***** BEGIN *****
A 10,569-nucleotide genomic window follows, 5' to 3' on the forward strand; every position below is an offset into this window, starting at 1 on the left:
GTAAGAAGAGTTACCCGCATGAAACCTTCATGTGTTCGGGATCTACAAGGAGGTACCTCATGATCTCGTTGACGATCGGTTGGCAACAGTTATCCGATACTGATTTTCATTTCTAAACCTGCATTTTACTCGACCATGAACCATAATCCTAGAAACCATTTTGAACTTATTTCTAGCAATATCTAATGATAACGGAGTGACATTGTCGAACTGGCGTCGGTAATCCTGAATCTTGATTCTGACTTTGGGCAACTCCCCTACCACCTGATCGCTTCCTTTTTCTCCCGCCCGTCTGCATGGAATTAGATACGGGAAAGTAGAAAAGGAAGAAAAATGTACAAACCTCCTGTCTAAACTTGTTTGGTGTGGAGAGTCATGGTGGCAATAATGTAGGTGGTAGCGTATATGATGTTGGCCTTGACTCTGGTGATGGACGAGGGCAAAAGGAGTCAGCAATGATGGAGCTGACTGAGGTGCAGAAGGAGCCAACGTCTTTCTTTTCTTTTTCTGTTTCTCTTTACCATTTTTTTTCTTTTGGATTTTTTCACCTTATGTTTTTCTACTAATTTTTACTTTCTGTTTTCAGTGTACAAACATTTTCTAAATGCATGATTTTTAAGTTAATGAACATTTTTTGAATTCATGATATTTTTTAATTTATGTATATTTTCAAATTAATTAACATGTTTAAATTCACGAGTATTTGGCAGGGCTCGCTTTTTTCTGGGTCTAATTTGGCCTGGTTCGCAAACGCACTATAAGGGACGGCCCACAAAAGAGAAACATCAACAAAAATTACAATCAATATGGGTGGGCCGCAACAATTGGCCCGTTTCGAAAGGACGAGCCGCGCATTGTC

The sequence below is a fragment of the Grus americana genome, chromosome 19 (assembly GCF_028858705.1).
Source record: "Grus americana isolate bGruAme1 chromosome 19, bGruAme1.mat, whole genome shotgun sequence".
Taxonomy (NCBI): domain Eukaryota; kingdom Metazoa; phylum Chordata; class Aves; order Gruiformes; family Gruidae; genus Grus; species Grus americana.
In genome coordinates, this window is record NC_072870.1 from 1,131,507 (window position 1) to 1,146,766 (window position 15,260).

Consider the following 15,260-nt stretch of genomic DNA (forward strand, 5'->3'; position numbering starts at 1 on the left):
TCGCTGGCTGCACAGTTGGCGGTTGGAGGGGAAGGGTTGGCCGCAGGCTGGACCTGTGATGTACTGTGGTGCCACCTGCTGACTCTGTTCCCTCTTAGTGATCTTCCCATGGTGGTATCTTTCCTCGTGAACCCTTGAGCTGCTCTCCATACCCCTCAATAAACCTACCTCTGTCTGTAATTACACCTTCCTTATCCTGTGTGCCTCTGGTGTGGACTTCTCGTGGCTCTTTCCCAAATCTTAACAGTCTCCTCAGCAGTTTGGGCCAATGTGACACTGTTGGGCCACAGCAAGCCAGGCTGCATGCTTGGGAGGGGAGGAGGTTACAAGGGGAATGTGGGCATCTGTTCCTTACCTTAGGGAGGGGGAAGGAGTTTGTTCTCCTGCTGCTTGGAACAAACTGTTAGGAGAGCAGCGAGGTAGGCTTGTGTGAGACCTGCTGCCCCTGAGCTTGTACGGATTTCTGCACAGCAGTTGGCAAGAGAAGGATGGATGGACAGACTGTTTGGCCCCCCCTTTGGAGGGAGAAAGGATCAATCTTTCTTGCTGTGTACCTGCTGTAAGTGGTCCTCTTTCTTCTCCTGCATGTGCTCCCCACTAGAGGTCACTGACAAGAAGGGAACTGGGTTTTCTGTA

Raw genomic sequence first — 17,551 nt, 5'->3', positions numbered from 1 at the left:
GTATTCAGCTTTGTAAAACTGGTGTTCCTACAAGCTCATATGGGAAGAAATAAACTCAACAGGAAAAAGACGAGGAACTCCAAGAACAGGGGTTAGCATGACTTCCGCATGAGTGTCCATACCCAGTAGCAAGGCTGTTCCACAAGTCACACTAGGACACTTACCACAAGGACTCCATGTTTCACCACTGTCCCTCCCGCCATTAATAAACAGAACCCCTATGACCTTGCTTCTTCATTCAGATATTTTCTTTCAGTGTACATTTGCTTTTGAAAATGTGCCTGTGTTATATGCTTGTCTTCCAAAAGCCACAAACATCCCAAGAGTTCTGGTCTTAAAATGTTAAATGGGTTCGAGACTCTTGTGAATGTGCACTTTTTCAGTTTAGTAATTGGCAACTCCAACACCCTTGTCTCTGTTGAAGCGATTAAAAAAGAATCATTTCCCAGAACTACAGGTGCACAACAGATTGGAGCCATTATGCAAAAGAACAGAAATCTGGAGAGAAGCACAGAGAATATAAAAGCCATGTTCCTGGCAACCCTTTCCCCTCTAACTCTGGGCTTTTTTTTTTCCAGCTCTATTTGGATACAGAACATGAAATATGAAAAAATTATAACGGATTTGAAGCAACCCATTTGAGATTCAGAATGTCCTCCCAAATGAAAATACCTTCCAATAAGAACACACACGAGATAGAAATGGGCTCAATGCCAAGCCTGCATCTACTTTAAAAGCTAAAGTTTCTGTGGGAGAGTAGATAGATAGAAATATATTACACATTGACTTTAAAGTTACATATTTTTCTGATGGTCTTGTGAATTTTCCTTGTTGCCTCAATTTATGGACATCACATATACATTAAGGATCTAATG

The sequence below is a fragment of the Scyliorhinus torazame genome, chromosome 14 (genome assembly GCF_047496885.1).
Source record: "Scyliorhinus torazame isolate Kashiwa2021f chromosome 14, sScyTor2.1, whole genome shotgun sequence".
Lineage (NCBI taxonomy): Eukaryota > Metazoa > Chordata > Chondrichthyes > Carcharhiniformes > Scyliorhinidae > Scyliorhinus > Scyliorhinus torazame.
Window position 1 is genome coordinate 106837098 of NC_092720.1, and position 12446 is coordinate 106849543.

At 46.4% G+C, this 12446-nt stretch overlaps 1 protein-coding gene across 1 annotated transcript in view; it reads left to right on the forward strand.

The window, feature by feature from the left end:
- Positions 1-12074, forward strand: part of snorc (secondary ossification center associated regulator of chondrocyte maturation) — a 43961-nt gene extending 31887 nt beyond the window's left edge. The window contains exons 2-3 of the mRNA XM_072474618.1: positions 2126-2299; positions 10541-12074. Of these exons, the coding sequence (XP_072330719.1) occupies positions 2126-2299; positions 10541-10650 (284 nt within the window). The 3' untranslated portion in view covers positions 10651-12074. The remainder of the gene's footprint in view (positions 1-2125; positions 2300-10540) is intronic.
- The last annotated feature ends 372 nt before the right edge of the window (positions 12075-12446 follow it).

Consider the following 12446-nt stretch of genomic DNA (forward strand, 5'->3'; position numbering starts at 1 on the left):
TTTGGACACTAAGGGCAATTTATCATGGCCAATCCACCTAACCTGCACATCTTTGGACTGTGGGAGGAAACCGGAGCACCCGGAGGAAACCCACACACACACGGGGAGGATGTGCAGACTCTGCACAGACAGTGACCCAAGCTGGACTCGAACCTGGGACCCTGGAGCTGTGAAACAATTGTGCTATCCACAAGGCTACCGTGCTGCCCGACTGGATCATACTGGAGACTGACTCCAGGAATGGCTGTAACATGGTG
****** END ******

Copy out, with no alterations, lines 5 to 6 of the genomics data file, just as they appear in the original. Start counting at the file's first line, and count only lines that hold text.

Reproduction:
Taxonomy (NCBI): domain Eukaryota; kingdom Metazoa; phylum Chordata; class Aves; order Gruiformes; family Gruidae; genus Grus; species Grus americana.
In genome coordinates, this window is record NC_072870.1 from 1,131,507 (window position 1) to 1,146,766 (window position 15,260).